U.S. employment report observations

Shannon Stapleton/Reuters
People wait in line to enter a job fair in New York on March 2.

Because it was Good Friday, not much happened in the economic world last Friday-Except for, of course, the U.S. employment report.

As expected, it was overall relatively strong with significant gains in jobs and even greater gains in hours worked. However, this was largely related to the reversal of the weather factor that had depressed the February number, and also to Census 2010 hirings by the government.

The one really weak item was average hourly earnings, which fell by 0.1%, the first drop in several years. As it is difficult to see how the weather factor could have affected this, this was clearly a sign of weakness. It could however be a sign that the weak labor market are making workers more willing to accept lower pay, something which will depress the average hourly earnings number, but boost the number of employed people and hours worked. '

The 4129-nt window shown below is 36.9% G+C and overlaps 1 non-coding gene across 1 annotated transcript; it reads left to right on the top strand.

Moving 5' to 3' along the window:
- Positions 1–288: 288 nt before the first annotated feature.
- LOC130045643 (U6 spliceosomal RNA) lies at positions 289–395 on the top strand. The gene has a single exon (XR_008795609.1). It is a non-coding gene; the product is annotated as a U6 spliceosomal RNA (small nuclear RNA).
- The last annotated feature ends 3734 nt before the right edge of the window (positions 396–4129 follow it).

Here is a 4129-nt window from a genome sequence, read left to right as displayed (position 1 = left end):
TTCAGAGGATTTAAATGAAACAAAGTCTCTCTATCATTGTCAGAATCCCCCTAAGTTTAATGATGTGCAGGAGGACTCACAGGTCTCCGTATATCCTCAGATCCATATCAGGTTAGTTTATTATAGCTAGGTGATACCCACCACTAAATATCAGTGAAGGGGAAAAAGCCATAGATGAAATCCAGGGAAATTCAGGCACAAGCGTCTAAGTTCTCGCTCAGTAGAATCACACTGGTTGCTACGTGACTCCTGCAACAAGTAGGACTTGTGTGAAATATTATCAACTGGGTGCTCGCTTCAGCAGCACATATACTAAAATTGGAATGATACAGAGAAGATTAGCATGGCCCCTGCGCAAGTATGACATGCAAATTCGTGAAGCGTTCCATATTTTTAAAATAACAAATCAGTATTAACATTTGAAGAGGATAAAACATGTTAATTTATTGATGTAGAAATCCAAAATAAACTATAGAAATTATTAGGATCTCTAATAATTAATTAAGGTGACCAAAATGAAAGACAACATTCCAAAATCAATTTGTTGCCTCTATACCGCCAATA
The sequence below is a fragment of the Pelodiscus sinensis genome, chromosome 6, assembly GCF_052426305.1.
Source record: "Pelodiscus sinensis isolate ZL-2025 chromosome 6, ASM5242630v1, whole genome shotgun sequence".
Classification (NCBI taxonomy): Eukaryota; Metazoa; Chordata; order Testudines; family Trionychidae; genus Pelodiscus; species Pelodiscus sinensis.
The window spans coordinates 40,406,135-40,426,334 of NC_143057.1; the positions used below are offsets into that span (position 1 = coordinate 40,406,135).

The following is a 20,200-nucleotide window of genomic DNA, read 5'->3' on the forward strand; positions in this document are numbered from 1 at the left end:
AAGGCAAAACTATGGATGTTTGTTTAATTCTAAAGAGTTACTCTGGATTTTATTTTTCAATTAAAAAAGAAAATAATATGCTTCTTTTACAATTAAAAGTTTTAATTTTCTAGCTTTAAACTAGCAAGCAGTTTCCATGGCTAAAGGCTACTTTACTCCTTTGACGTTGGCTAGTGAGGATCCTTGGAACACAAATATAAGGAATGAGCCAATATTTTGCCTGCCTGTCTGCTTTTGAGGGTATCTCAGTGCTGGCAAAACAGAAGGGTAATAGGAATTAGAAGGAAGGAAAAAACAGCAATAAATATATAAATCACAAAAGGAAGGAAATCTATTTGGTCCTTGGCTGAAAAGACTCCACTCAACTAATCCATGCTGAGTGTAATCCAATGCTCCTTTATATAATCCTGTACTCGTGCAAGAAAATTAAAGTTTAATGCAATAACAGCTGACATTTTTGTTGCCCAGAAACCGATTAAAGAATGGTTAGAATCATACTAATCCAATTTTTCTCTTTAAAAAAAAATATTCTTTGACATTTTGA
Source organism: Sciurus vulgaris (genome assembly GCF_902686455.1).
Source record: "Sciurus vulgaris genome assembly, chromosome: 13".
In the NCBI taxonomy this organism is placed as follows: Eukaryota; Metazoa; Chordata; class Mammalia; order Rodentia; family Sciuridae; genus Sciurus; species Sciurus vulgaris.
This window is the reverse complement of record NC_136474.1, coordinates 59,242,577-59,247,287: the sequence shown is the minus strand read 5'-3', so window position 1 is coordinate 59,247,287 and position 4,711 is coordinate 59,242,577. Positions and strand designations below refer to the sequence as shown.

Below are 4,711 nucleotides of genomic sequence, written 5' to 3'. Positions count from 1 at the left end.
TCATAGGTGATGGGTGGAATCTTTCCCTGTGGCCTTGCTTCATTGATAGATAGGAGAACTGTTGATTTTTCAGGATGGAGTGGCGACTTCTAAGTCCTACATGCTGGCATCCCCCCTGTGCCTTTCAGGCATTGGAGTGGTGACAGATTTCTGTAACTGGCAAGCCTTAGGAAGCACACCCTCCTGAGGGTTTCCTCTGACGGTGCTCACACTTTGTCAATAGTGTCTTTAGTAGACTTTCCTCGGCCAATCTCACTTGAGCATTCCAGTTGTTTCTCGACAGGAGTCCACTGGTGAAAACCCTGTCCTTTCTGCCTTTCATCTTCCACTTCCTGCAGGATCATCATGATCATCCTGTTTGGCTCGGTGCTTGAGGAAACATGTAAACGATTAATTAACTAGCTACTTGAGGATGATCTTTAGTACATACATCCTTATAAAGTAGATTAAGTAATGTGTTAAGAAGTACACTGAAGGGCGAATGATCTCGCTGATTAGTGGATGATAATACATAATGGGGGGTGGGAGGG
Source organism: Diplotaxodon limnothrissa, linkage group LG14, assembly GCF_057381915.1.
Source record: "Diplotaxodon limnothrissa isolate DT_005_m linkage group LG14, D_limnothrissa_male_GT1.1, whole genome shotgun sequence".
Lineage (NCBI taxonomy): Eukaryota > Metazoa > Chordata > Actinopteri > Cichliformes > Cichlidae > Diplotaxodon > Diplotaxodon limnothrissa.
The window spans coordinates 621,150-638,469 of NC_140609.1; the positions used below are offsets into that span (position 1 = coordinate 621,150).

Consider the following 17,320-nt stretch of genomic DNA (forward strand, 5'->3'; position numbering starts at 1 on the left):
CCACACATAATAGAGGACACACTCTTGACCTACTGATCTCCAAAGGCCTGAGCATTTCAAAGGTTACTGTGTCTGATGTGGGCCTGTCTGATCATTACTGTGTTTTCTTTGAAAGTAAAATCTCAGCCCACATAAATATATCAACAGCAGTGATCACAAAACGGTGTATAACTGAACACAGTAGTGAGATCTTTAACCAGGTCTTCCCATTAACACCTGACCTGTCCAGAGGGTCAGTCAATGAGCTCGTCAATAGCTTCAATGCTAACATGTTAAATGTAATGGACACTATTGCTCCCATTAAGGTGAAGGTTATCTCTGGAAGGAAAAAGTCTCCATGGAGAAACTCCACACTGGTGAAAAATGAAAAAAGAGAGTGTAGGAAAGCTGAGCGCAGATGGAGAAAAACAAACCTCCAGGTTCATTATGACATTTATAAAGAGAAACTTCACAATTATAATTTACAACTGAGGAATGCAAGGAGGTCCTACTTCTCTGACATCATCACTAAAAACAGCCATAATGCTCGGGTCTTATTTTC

Another interesting factor is that the number of people unemployed for a long period of time (27 weeks or more( has risen significantly while the number of people unemployed for a shorter period of time (26 weeks or less) is falling significantly. Compared to the previous month, the seasonally adjusted number of long-term unemployed is up by 414,000, from 6.133 million to 6.547 million. Compared to 12 months earlier, the number of long-term unemployed has doubled, from 3.241 million to 6.547 million.

Meanwhile, the number of short-term unemployed has dropped to 8,31 million, down from 8,856 million the previous month and 9.92 million 12 months earlier.

Why has short-term unemployment dropped while long-term unemployment continues to soar. While there are probably several explanations for this, the likely most important one is the fact that the U.S. Congress has significantly expanded the duration of unemployment benefits. In the past, you could only get it for 26 weeks, but now you can get it up to 99 weeks (or in other words, nearly 2 years). This has significantly reduced the incentive for the long-term unemployed to accept jobs whose pay level or tasks they don't like, and as a result, they choose to stay unemployed rather than take jobs they don't like.

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